As an alternative to using jig 230 and repositioning its location during the procedure, two separate jigs can be used. For example, initially jig 130 may be used at the central screw location 212 a. After fracture reduction, jig 30 (or a similar jig of longer length and more openings for drill guides) can be used in a longitudinally offset location.

In all embodiments, it may be possible to attach the jig to the nail prior to insertion of the nail into the bone to facilitate manipulating the bone. In addition, the jig may include alignment structure of a sufficient length such that no separate drill guide is required. Further, it is preferable that the second portion of the jig include at least one side which is adapted to extend over and include openings for all the screw holes on one side of a fracture, and that the other side preferably include openings for at least one screw hole. Such will provide desirable functionality.

The result of the nail, jig system and methodology is that a smaller incision can be made, and the operation is relatively minimally invasive with only minor stripping of the periosteal tissue. Furthermore, the nail is easy to insert, being self-guiding into alignment within the medullary canal. Once implanted, substantially the entire system is intramedullary except for the heads and portions of the shafts of the screws. The resulting fixation is very stable due to the clamping of the fractured bone between the large screw heads and the nail. Moreover, the large screw heads distribute the stress on the bone over a relatively large surface area on the outer surface of the cortical bone.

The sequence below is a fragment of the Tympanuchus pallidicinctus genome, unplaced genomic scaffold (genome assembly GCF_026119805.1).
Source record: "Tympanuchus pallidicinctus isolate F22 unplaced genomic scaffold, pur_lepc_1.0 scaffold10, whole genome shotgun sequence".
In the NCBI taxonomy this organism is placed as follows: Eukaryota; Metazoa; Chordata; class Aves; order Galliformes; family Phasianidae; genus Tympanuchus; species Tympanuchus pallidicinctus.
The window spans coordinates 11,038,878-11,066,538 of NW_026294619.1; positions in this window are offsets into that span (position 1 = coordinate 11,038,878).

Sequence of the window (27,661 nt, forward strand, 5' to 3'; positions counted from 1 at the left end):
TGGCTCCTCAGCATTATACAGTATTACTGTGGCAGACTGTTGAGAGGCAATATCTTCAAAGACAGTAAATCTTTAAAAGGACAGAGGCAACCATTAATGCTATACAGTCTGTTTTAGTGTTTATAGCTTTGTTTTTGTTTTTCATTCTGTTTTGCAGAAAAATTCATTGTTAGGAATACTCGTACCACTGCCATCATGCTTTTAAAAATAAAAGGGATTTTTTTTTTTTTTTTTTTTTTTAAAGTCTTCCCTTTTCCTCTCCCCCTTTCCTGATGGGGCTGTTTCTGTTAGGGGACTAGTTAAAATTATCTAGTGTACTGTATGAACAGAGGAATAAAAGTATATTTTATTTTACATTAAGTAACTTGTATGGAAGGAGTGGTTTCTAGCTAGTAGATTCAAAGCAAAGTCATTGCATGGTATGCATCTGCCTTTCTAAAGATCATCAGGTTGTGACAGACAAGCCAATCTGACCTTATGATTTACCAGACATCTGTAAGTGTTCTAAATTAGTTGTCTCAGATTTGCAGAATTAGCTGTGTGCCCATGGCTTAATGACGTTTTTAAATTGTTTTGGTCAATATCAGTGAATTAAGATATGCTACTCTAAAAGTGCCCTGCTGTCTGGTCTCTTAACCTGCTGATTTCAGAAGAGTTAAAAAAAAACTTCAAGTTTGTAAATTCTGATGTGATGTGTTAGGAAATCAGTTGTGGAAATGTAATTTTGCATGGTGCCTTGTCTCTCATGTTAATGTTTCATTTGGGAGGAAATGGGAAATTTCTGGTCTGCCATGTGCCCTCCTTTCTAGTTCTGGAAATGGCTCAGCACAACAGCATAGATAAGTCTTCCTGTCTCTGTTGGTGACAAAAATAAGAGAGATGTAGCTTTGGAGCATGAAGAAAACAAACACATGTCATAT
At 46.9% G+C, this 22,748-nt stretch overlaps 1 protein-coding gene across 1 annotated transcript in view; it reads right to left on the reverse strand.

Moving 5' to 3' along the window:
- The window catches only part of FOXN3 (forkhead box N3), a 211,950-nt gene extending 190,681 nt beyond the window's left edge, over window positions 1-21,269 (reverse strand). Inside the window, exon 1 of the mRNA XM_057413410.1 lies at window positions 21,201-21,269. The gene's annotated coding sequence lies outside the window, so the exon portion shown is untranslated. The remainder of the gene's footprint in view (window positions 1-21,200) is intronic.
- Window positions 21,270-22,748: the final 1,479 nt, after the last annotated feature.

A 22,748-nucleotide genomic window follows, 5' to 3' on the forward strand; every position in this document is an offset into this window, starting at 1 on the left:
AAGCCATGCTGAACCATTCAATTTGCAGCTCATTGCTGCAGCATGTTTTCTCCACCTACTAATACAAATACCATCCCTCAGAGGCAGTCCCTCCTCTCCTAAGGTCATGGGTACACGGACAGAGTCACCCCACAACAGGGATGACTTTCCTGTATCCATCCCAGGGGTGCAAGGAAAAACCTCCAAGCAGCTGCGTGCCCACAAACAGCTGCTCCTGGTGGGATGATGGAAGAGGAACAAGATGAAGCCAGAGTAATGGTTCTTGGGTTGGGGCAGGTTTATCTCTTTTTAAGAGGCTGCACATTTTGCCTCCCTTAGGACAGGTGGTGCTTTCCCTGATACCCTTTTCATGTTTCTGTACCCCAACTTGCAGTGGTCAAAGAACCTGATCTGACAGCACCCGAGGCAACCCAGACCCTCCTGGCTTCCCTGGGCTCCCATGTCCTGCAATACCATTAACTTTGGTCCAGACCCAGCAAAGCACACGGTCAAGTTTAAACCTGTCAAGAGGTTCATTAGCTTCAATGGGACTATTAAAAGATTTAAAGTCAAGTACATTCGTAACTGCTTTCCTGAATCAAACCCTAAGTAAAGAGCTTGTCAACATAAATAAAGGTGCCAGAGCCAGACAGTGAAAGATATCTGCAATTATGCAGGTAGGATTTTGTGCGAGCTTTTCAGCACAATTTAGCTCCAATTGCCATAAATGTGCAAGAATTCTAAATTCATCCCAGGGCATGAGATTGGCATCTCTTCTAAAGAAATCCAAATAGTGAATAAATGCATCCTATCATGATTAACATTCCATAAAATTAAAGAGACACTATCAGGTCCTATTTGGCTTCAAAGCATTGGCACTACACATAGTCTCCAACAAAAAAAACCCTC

The nail is suitable for any long bone fracture, particularly the clavicle, radius, and fibula, but may be adapted in size for larger bones such as the femur and tibia. In addition, for curved long bones, e.g., the radius, the nail can be curved.

There have been described and illustrated herein several embodiments of an endosteal nail and a method of stabilizing a fracture with the nail. While particular embodiments of the invention have been described, it is not intended that the invention be limited thereto, as it is intended that the invention be as broad in scope as the art will allow and that the specification be read likewise. Thus, while particular materials and shapes for the nail have been disclosed, it will be appreciated that other suitable materials and shapes may be used as well. In addition, in each embodiment, jig holes may be provided both at the center and offset from the center of the nail, and may be provided over each screw hole. It will therefore be appreciated by those skilled in the art that yet other modifications could be made to the provided invention without deviating from its spirit and scope as claimed.

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Referenced by
Citing PatentFiling datePublication dateApplicantTitle
US8568462 *30 Oct 200829 Oct 2013Biomet C.V.Bone plate system with two different types of drill guides
US860314713 Feb 201310 Dec 2013Biomet C.V.Bone plate with two different sizes of discrete drill guides connected to the plate
US20090118768 *30 Oct 20087 May 2009Sixto Jr RobertElbow Fracture Fixation System
Classifications
U.S. Classification606/62
International ClassificationA61B17/58, A61B17/80, A61B17/72
Cooperative ClassificationA61B17/725, A61B17/7233, A61B17/8052, A61B17/7291, A61B17/1725, A61B17/72, A61B17/7225
European ClassificationA61B17/17M, A61B17/72C2, A61B17/72, A61B17/72E4